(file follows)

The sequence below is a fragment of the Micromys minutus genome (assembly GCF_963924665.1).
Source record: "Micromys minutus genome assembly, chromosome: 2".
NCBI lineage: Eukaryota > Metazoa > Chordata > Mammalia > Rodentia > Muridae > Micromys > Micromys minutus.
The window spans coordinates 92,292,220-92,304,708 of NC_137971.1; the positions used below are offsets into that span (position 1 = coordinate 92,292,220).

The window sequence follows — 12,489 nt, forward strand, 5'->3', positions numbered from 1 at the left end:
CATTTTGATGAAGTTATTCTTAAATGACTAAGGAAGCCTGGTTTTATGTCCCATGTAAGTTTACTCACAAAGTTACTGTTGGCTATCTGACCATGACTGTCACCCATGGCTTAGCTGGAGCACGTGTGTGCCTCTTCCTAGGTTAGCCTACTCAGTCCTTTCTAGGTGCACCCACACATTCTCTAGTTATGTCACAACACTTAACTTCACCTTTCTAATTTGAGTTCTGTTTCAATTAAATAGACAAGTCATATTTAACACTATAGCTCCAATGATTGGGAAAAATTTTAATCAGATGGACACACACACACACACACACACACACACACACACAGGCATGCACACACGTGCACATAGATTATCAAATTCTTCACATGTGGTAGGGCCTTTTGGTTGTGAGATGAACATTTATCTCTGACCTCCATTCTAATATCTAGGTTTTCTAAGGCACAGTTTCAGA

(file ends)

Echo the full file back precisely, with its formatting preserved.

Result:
The sequence below is a fragment of the Micromys minutus genome (assembly GCF_963924665.1).
Source record: "Micromys minutus genome assembly, chromosome: 2".
NCBI lineage: Eukaryota > Metazoa > Chordata > Mammalia > Rodentia > Muridae > Micromys > Micromys minutus.
The window spans coordinates 92,292,220-92,304,708 of NC_137971.1; the positions used below are offsets into that span (position 1 = coordinate 92,292,220).

The window sequence follows — 12,489 nt, forward strand, 5'->3', positions numbered from 1 at the left end:
CATTTTGATGAAGTTATTCTTAAATGACTAAGGAAGCCTGGTTTTATGTCCCATGTAAGTTTACTCACAAAGTTACTGTTGGCTATCTGACCATGACTGTCACCCATGGCTTAGCTGGAGCACGTGTGTGCCTCTTCCTAGGTTAGCCTACTCAGTCCTTTCTAGGTGCACCCACACATTCTCTAGTTATGTCACAACACTTAACTTCACCTTTCTAATTTGAGTTCTGTTTCAATTAAATAGACAAGTCATATTTAACACTATAGCTCCAATGATTGGGAAAAATTTTAATCAGATGGACACACACACACACACACACACACACACACACACAGGCATGCACACACGTGCACATAGATTATCAAATTCTTCACATGTGGTAGGGCCTTTTGGTTGTGAGATGAACATTTATCTCTGACCTCCATTCTAATATCTAGGTTTTCTAAGGCACAGTTTCAGA